Neil Heyde from the Royal Academy of Music in London has been a Visiting Professor at the Sibelius Academy since January 2021. So far, he has been excited about what he has seen.
“What’s great about the doctoral projects here is that they’re really exploratory. The high artistic level is always at the centre of the work, but there is also the idea that this should be allied with experimentation. It is a great combination.
Heyde describes artistic research as recognizing the process of discovery that happens through artistry. It can mean a million different things – and it also sometimes requires a standing back. It’s the knowledge a researcher discovers through both the physical experience and conceptual experience of making music.
“It can be someone using knowledge that they could only have through their embodied professional experience of making performances, to ask musicological questions, but it has to be about that knowledge that you could only have through being an artist. Essentially, it’s about manipulating materials, and the research frame can help others understand what kinds of material manipulations we engage in.”
Heyde enjoys the opportunity to be able to offer an outside eye at the Sibelius Academy. He sees that one of his roles as a visiting professor is to help build collaborative relationships, to find points in common that can be developed.
The Sibelius Academy and the Royal Academy of Music are naturally global institutions, to where students will come from all over the world. Heyde brings up the question of “ownership” of certain musics. He sees ownership as something that we must invent and discover, not something we inherit. He thinks it is important to protect certain musical heritages, repertoires, traditions and legacies. This can’t be taken for granted in the 21st century.
“There’s a profusion of cultures around Western classical music that we can now really begin to tell as stories of identity. We must protect the centrality of some of the core music in our culture, but we must also acknowledge that that identity of these things is in flux. It’s constantly changing. Tradition is a living thing, and the tradition of Western classical music is now a global tradition, not a European one, not a German one – or Finnish or British. The balance is changing, and I think it’s going to be really exciting to watch that over the next decades. As musicians, we’re all playing a game of identifying with something that is other to ourselves.”
A researcher should dare to be a bit amateurish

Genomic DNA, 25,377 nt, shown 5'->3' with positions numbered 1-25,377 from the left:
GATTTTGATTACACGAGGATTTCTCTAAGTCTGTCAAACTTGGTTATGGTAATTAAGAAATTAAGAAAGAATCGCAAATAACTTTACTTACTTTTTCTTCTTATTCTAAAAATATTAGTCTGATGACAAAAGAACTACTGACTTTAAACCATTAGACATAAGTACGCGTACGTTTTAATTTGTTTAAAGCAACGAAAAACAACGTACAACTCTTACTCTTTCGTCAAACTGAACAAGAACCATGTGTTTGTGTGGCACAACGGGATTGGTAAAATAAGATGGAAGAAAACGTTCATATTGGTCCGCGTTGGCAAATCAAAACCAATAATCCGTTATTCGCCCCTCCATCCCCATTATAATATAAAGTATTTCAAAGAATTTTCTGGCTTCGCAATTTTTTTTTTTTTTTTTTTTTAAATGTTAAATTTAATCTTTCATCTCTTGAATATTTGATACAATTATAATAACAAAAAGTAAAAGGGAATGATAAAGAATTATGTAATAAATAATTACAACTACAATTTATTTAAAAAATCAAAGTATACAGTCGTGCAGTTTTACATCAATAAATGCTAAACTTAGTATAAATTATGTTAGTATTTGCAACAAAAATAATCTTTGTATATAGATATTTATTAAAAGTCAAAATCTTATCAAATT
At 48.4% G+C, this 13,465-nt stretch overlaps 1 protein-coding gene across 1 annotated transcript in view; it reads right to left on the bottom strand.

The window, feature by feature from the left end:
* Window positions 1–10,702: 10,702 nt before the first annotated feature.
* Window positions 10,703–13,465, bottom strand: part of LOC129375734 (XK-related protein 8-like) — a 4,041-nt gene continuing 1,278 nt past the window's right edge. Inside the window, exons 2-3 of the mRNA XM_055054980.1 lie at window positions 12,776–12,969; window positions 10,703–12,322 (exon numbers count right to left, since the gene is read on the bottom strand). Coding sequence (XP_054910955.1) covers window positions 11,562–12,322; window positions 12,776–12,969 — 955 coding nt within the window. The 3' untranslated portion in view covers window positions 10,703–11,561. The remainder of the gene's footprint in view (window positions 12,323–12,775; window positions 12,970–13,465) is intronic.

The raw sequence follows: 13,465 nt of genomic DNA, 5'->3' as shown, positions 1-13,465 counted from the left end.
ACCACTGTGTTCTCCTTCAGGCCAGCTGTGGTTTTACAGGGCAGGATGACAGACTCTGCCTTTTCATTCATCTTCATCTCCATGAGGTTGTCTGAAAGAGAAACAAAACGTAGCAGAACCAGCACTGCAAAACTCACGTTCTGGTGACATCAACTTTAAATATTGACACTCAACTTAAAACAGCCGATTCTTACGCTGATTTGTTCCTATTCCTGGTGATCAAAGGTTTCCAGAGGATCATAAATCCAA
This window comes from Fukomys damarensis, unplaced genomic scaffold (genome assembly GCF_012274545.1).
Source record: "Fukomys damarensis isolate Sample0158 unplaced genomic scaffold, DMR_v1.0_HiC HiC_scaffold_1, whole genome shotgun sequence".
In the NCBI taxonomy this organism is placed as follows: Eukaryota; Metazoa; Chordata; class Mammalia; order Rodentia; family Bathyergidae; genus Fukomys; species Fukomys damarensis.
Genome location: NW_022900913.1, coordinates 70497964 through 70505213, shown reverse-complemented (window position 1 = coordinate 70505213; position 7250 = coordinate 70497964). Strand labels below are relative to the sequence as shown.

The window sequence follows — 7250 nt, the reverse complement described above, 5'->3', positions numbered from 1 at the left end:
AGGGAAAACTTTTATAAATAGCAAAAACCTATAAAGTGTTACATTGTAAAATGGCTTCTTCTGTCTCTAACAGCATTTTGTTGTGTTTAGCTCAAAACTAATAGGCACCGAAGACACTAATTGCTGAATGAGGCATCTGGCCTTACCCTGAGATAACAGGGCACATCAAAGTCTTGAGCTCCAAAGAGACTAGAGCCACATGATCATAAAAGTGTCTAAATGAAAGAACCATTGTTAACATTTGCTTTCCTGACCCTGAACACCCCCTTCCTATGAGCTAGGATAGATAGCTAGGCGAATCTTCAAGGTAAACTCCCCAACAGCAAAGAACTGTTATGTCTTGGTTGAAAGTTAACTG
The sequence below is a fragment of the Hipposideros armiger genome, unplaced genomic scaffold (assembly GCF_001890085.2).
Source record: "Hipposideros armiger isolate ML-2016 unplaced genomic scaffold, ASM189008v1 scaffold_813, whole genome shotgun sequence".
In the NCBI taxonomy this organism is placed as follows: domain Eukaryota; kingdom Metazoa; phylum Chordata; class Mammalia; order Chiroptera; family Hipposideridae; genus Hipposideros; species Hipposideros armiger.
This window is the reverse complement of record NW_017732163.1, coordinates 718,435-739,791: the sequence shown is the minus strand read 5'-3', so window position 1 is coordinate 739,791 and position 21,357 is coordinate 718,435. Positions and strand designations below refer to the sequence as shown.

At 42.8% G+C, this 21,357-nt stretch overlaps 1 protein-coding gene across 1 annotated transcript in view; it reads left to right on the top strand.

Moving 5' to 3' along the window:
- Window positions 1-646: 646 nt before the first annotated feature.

Heyde reminds that each doctoral student must be met as an individual. A mentor should ask the right questions to help them find the answers themselves and be very careful not to try to define the research outcomes too early. A free mind is an asset to an artistic researcher.
“Yes, you need to be thinking about your aims and objectives. You need to think about how you control a project, so it is manageable and has its ‘edges’. But you need to find a way not to box yourself into any particular space too early. I want to make sure that we always keep in mind that the artistic work isn’t at all separated from the conceptual work. If they are, we must make a way of intertwining them.”
Heyde encourages researchers even to be a bit amateurish in how they do things – not to be frightened if you don’t quite exactly know where it goes.
“You should dare to go in five different directions at once; to collect material and attempt to categorize it. Eventually that material will give you a shape and you will find a way of turning it into something you can share with others.”
Shoutout to international collaboration and shared values
The Sibelius Academy and the Royal Academy of Music have a vivid research collaboration which has been going on for several years now with staff and students visiting in both directions – virtually during the pandemic, but physically before.
“Our collaboration has been wonderful because we share the core value of placing artistry at the centre of the research project. It’s also very important that we show and tell in public that we really value this kind of international collaboration. What we have witnessed through Brexit and COVID-19 is that internationality can’t be taken for granted anymore and we must work harder for it.”
Research should not be frightened by the unknown
For Heyde, courage in relation to research is about starting a project where you don’t know where it will take you and where you may have to wait till quite late to work out how to package or present it. Bold research goes bravely towards the unknown.
“And the students I’ve been working with here – they have that courage. Clearly this is an environment where they’ve been encouraged to work like that.”
Heyde really appreciates the egalitarian environment he has experienced at Uniarts Helsinki.
“It’s about respect and equality of opportunity. It’s about recognition that that we all have the same rights. That respect feels very present at the Sibelius Academy and I admire that. It’s present in many small things – even in the detail of how the students and staff communicate with one another. I enjoy seeing the respect the staff in the in the DocMus doctoral school have for all the students who are largely well-established professionals. Respect is absolutely critical to supporting experimentation.”